European Robin (Image by Public Domain Pictures on Pixabay)
The natural world has been an absolute lifeline for many of us during the past few months and there’s no reason why this shouldn’t continue to be so. So grab a jacket and a good pair of boots and get out there.
Cheryl Tipp, Curator of Wildlife & Environmental Sounds writes:
As you might expect, our wildlife collection is brimming with the sounds of animals communicating with each other. From songs and calls to bill snaps and tail quivers, this assortment of messages provides a rich overview of the types of conversations taking place in the natural world.
What may come as a surprise is that we don’t just collect vocalisations. Though this is a core aspect of the collection, we’re not just interested in what animals are saying. We’re also interested in what they’re doing.
A small subsection of the collection is dedicated to the sounds of animals moving through their environment. From African Buffalo wading through a river in search of food to stampeding Blue Wildebeest on migration, these recordings make you feel as if you’re part of the journey. Below are just a few examples of animals walking in the archive:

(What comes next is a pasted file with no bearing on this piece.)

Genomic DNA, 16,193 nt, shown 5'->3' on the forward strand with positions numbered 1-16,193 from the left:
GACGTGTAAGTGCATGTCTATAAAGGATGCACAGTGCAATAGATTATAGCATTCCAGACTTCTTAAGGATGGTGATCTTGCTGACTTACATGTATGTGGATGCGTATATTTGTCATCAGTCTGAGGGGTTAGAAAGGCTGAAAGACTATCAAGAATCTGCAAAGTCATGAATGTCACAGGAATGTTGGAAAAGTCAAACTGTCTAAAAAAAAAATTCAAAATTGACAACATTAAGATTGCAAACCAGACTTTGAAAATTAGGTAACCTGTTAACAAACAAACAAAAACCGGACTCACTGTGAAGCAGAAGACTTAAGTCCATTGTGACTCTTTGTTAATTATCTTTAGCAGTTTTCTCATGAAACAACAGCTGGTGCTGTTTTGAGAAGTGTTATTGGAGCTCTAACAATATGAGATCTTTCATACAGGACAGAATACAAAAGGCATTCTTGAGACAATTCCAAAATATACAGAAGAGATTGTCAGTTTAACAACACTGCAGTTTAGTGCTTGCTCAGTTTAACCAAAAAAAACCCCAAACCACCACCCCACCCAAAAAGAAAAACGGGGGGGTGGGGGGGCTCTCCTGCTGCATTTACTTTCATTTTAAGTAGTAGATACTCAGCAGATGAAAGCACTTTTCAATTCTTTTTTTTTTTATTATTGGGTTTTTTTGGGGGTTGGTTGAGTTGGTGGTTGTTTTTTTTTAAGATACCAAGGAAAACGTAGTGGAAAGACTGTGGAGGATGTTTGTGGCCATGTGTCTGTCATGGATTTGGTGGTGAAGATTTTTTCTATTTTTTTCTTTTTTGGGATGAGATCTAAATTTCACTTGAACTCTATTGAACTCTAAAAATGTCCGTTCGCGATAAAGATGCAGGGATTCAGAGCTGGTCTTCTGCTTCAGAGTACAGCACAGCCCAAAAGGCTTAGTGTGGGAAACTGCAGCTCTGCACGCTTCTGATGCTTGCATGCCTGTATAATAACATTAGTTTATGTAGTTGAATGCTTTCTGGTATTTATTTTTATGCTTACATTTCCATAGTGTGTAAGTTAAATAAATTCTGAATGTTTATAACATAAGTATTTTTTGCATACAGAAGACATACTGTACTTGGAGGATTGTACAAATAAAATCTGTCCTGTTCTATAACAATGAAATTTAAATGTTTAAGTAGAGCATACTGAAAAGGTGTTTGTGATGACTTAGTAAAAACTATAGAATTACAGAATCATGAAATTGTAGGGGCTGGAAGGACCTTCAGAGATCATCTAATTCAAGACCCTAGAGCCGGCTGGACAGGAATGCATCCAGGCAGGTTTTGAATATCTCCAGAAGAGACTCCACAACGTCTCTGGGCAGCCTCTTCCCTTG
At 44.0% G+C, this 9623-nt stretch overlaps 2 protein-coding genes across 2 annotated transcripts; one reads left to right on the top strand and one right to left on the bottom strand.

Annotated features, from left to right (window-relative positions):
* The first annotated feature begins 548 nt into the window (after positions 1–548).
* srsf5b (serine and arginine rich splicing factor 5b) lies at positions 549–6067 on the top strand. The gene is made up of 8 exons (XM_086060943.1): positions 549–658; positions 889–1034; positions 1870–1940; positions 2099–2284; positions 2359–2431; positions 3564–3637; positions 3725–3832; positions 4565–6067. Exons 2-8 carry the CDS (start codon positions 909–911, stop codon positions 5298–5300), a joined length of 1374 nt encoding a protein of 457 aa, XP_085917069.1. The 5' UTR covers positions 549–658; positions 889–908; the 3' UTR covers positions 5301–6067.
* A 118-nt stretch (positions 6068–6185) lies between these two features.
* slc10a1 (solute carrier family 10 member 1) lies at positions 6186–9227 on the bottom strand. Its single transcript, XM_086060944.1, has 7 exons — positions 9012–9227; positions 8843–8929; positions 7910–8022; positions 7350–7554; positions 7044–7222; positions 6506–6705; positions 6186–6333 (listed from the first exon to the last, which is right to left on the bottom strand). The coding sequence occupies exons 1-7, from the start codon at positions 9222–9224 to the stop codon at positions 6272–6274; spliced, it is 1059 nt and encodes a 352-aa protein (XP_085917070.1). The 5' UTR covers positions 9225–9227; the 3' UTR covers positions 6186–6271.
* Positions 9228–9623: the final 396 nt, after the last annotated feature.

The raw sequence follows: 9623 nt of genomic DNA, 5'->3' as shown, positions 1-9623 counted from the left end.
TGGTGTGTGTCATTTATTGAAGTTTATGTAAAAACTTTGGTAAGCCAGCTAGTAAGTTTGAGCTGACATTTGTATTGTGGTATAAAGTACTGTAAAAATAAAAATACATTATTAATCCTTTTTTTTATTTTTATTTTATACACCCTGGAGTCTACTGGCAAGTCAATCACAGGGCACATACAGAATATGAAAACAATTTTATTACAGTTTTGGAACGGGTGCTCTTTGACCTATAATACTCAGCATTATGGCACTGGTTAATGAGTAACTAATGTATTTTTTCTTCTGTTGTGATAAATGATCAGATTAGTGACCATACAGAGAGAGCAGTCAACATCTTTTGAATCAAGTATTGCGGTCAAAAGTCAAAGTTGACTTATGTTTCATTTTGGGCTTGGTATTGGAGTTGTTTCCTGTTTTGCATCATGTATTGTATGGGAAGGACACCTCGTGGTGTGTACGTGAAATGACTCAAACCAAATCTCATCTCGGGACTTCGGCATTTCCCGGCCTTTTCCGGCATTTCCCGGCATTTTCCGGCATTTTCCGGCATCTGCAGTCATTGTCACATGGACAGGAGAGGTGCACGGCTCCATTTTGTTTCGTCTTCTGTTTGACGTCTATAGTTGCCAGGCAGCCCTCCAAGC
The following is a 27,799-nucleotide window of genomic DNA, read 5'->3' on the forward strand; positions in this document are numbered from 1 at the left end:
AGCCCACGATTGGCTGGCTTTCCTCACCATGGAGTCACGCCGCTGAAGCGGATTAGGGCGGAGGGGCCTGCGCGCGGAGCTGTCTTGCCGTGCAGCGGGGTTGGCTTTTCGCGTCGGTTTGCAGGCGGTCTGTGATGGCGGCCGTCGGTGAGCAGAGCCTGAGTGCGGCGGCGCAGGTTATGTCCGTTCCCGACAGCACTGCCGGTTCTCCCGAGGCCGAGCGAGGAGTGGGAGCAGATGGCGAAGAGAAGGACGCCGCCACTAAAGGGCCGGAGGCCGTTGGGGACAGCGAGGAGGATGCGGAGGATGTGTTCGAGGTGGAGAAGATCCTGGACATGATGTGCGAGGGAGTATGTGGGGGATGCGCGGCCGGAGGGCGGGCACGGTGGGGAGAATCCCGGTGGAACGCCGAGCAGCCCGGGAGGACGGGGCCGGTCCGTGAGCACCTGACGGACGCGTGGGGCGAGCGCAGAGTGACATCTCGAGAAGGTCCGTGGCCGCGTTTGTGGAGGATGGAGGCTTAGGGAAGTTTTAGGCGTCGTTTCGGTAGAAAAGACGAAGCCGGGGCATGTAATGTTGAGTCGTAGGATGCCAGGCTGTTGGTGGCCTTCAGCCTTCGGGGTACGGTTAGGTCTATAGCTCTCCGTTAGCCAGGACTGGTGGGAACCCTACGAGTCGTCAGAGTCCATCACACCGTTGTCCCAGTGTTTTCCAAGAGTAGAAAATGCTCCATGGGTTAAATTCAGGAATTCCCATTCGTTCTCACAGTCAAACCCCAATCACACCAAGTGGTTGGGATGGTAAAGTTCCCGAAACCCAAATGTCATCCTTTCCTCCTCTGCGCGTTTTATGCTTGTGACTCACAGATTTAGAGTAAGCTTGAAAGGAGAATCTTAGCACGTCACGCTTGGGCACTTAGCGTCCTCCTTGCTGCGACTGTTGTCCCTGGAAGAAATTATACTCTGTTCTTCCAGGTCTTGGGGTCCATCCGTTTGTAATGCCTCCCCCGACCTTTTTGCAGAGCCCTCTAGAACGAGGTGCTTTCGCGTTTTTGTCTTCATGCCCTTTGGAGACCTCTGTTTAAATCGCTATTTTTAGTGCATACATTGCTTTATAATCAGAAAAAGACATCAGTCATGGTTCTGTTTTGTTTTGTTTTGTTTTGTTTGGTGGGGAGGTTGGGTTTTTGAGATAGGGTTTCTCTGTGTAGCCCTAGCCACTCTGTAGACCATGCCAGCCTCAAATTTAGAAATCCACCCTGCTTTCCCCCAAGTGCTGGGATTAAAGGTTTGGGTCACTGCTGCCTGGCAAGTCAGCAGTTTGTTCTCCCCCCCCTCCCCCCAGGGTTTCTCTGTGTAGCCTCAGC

It's a bit of a professional prerequisite, but wildlife sound recordists are usually absent from their recordings. Occasionally though, recordists turn the microphone on themselves, offering us a tiny sonic glimpse of their own journeys through the landscape.
For those of you interested in learning more about the sonic aspects of walking, next month's Sound Walk September is definitely something to investigate. For four weeks this global celebration of sound walks will present a varied programme of events designed to inspire and educate. More information can be found on the walk.listen.create website.